Ryan’s plan — along with Dave Camp’s tax plan and proposals by Sens. Marco Rubio, Rand Paul, and Mike Lee on a range of issues — reveals that at least some in the GOP are moving beyond the party’s “You didn’t build that,” anti-47 percent posturing. These proposals constitute green shoots in what had been a policy-thinking desert for the Obama-era right. If I had my druthers, some enterprising senator would pick up a few of Jon Huntsman’s proposed financial reforms.
Two of the Internet’s favorite things – cat and parkour – combine to create a heh-worthy parody:
German Lopez voxplains Congress’ plan to fix the VA, which was unveiled yesterday with much bipartisan back-patting:
The bill sets $10 billion for a pilot program that reimburses private care for veterans who live more than 40 miles from a VA facility or experience long wait times. It also allocates another $5 billion for the VA to hire more doctors and nurses and upgrade medical facilities. And it gives the VA permission to enter into 27 major medical facility leases across the country. The bill also allows the VA secretary to quickly dismiss or demote senior executive employees for misconduct and poor performance, and it forbids the VA from attaching bonus payments to wait time goals. Legislators estimate the bill costs $17 billion. About $12 billion of that is new spending, while $5 billion will be paid for with offsets from the rest of the VA.
The idea is to improve the VA’s ability to see patients in a timely manner within the VA system. If that’s not possible or a patient can’t access a VA facility, a private option is offered as an alternative. In any remaining situations where the VA can’t get patients into care quickly, there will also be less of a financial incentive to manipulate records. And it will be easier for the VA secretary to hold those who continue engaging in fraudulent behavior accountable, even if they hold senior positions.
But Vinik worries that the “fix” might not fix much:
While most say they have at least some sympathy for the children, a majority of Republicans reports little or no sympathy. More than three in four Hispanics say they are sympathetic, and a majority of Hispanics report “a lot” of sympathy for the children. That reflects the large differences in these groups in how they judge the children and their motivations in coming to the United States. Overall the country is closely divided on whether the children now coming to the United States illegally are fleeing unsafe situations in their home country or have safe homes but would just rather live in the United States. Republicans see the children as coming from safe places; Hispanics, and a plurality of the public overall, do not.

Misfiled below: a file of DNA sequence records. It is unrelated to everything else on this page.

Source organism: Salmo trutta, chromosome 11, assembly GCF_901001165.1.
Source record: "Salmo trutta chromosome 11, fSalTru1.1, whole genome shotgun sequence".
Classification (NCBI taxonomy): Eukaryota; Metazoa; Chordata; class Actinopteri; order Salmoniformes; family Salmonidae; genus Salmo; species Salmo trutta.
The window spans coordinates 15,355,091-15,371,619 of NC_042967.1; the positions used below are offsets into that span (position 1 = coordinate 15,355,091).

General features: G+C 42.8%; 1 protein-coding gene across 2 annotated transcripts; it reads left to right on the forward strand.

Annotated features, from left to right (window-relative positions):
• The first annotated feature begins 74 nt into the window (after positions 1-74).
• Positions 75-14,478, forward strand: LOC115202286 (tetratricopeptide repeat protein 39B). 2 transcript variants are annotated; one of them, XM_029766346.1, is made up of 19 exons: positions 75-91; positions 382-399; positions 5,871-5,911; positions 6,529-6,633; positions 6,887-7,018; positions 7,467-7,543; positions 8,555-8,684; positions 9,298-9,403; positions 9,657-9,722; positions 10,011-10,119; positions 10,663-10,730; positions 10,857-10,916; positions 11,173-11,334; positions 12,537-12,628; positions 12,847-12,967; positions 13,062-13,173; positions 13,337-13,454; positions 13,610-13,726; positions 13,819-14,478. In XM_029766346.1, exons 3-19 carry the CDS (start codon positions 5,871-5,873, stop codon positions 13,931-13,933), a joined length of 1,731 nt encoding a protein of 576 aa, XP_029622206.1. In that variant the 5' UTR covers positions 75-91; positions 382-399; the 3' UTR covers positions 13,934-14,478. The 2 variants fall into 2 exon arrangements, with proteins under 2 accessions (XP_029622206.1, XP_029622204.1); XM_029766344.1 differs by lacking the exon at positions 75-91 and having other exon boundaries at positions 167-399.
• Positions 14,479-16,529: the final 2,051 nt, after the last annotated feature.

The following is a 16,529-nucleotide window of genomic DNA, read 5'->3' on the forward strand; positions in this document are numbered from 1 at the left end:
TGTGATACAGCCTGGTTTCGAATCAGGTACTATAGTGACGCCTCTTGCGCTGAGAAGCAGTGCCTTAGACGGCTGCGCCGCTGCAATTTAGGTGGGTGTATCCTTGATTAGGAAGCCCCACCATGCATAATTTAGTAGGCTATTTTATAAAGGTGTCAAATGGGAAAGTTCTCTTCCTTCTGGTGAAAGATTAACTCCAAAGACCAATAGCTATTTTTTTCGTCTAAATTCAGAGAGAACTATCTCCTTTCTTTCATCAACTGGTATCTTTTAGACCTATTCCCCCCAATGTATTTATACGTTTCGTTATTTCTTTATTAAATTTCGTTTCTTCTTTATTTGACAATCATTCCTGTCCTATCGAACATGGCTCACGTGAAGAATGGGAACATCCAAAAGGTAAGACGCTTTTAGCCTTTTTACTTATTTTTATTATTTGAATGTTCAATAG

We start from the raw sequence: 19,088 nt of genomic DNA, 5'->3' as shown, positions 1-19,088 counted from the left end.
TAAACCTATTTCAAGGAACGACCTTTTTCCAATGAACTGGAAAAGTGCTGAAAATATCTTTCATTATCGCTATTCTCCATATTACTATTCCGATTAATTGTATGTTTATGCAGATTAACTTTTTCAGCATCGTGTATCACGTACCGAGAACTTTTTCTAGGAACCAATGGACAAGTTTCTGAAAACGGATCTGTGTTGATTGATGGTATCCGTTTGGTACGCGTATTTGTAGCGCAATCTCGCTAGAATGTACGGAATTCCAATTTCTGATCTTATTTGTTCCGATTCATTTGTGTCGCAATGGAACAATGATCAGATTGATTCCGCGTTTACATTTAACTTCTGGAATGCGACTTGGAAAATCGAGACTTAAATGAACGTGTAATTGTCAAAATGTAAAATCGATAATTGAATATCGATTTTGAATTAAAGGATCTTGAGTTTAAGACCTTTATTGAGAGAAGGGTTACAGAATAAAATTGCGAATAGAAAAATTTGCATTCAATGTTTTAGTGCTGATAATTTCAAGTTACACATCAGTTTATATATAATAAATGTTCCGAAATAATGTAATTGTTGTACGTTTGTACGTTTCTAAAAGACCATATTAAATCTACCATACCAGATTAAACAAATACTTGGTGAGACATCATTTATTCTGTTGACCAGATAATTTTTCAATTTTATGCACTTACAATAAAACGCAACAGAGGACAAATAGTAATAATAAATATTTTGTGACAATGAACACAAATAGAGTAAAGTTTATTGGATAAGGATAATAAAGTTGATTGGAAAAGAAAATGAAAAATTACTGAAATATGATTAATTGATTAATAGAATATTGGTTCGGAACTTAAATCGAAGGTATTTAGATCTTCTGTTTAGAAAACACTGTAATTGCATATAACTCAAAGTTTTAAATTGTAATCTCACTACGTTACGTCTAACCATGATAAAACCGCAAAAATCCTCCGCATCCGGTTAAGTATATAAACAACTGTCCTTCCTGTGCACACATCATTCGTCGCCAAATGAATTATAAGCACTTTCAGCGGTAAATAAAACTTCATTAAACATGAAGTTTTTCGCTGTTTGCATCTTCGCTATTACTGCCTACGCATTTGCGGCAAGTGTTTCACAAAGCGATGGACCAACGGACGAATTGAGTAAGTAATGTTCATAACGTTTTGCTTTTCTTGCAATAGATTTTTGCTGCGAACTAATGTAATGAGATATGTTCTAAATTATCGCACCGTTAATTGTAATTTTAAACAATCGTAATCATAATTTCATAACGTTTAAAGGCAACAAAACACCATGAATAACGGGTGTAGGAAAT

This apparent nativist turn augurs poorly for the GOP, Molly Ball believes:
A new report estimates the cost of mitigating the effects of climate change could rise by as much as 40% if action to reduce greenhouse gas emissions is delayed 10 years — immediately outweighing any potential savings of a delay. The White House’s Council of Economic Advisers, U.S. President Barack Obama’s source for advice on economic policy, compared over 100 actions on climate change laid out in 16 studies to extract the average cost of delayed efforts. Released Tuesday, the findings suggests policymakers should immediately confront carbon emissions as a form of “climate insurance.
Rebecca Leber adds:
Putting numbers to the cost of inaction takes aim directly at a classic Republican rebuttal—that it’s better to wait for the so-called “unsettled science” to settle on exact timing and magnitude of global warming’s consequences. “If anything, we understate the cost of delay,” Chairman of the Council of Economic Advisors Jason Furman told reporters on a press call Monday.